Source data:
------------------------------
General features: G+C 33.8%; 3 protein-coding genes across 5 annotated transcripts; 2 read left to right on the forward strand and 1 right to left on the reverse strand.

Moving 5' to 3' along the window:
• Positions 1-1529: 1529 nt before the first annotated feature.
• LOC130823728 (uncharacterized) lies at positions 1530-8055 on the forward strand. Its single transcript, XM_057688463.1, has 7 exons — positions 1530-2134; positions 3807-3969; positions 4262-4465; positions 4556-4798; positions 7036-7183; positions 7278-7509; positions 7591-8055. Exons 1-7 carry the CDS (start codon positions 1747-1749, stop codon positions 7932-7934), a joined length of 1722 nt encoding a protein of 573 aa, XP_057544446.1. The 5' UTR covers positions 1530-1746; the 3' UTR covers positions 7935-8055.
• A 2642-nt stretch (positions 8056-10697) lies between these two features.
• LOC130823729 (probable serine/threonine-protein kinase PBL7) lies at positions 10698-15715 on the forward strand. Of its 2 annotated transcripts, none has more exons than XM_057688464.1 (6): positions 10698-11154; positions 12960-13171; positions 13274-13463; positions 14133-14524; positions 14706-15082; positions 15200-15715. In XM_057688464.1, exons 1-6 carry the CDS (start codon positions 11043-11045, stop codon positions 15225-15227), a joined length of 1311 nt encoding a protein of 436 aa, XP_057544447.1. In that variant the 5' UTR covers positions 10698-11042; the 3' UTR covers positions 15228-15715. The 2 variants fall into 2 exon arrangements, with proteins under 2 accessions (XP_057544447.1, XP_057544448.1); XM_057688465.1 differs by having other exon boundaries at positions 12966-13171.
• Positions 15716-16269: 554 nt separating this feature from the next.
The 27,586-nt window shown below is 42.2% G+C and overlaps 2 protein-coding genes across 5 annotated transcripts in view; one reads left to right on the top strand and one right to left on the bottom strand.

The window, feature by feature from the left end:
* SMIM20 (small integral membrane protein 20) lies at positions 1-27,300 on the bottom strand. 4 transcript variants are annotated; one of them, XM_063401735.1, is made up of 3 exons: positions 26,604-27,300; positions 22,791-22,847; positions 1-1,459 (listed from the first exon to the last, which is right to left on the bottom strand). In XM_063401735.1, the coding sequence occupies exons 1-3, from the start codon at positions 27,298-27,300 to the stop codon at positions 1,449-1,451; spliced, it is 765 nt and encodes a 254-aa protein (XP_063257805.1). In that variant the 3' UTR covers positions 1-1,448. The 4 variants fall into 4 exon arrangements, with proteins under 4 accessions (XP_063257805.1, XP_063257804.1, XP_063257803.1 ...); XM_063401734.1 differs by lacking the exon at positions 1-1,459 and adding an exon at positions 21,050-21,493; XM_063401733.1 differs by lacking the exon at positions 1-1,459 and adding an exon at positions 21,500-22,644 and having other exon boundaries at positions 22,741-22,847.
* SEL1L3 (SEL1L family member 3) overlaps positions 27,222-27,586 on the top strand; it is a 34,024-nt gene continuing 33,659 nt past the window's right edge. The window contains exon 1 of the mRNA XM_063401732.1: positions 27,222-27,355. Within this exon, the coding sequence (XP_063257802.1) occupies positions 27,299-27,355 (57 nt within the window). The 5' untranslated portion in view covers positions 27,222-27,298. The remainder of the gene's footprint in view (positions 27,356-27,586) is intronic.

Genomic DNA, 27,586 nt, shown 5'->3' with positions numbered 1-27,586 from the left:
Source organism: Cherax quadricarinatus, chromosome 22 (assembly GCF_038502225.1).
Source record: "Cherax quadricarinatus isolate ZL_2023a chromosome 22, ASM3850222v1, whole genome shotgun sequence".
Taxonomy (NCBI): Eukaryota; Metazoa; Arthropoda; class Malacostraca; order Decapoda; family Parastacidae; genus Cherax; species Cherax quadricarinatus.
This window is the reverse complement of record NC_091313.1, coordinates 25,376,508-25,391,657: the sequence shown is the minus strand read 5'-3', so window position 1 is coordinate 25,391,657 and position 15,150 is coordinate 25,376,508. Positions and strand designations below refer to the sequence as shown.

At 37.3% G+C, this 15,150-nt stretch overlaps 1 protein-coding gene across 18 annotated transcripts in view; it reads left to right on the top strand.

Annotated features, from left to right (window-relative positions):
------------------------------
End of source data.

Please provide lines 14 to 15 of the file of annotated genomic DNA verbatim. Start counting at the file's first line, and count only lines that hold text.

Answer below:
Source record: "Cherax quadricarinatus isolate ZL_2023a chromosome 22, ASM3850222v1, whole genome shotgun sequence".
Taxonomy (NCBI): Eukaryota; Metazoa; Arthropoda; class Malacostraca; order Decapoda; family Parastacidae; genus Cherax; species Cherax quadricarinatus.